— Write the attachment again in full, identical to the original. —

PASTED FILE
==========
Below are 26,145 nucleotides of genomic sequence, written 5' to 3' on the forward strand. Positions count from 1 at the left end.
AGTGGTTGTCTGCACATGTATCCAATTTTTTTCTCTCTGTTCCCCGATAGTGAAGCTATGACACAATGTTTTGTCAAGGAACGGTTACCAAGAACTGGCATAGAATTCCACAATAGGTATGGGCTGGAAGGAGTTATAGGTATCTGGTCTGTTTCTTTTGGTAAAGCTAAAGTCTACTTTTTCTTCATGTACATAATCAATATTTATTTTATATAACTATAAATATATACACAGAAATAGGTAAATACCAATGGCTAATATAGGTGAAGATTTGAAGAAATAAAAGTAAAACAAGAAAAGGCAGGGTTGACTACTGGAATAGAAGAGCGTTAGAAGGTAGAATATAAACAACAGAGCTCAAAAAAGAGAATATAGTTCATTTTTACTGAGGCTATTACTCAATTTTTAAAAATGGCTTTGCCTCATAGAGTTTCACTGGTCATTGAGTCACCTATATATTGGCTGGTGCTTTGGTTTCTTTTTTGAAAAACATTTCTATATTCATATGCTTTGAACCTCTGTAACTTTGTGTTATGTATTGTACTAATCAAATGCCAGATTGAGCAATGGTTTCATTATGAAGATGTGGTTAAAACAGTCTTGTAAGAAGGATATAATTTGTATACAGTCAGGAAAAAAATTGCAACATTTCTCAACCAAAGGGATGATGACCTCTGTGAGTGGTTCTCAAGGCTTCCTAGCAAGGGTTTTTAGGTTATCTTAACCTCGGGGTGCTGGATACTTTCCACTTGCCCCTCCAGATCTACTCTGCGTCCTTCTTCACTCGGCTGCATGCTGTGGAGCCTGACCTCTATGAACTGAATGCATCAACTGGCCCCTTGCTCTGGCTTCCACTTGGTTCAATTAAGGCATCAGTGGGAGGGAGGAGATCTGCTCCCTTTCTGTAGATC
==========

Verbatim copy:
Below are 26,145 nucleotides of genomic sequence, written 5' to 3' on the forward strand. Positions count from 1 at the left end.
AGTGGTTGTCTGCACATGTATCCAATTTTTTTCTCTCTGTTCCCCGATAGTGAAGCTATGACACAATGTTTTGTCAAGGAACGGTTACCAAGAACTGGCATAGAATTCCACAATAGGTATGGGCTGGAAGGAGTTATAGGTATCTGGTCTGTTTCTTTTGGTAAAGCTAAAGTCTACTTTTTCTTCATGTACATAATCAATATTTATTTTATATAACTATAAATATATACACAGAAATAGGTAAATACCAATGGCTAATATAGGTGAAGATTTGAAGAAATAAAAGTAAAACAAGAAAAGGCAGGGTTGACTACTGGAATAGAAGAGCGTTAGAAGGTAGAATATAAACAACAGAGCTCAAAAAAGAGAATATAGTTCATTTTTACTGAGGCTATTACTCAATTTTTAAAAATGGCTTTGCCTCATAGAGTTTCACTGGTCATTGAGTCACCTATATATTGGCTGGTGCTTTGGTTTCTTTTTTGAAAAACATTTCTATATTCATATGCTTTGAACCTCTGTAACTTTGTGTTATGTATTGTACTAATCAAATGCCAGATTGAGCAATGGTTTCATTATGAAGATGTGGTTAAAACAGTCTTGTAAGAAGGATATAATTTGTATACAGTCAGGAAAAAAATTGCAACATTTCTCAACCAAAGGGATGATGACCTCTGTGAGTGGTTCTCAAGGCTTCCTAGCAAGGGTTTTTAGGTTATCTTAACCTCGGGGTGCTGGATACTTTCCACTTGCCCCTCCAGATCTACTCTGCGTCCTTCTTCACTCGGCTGCATGCTGTGGAGCCTGACCTCTATGAACTGAATGCATCAACTGGCCCCTTGCTCTGGCTTCCACTTGGTTCAATTAAGGCATCAGTGGGAGGGAGGAGATCTGCTCCCTTTCTGTAGATC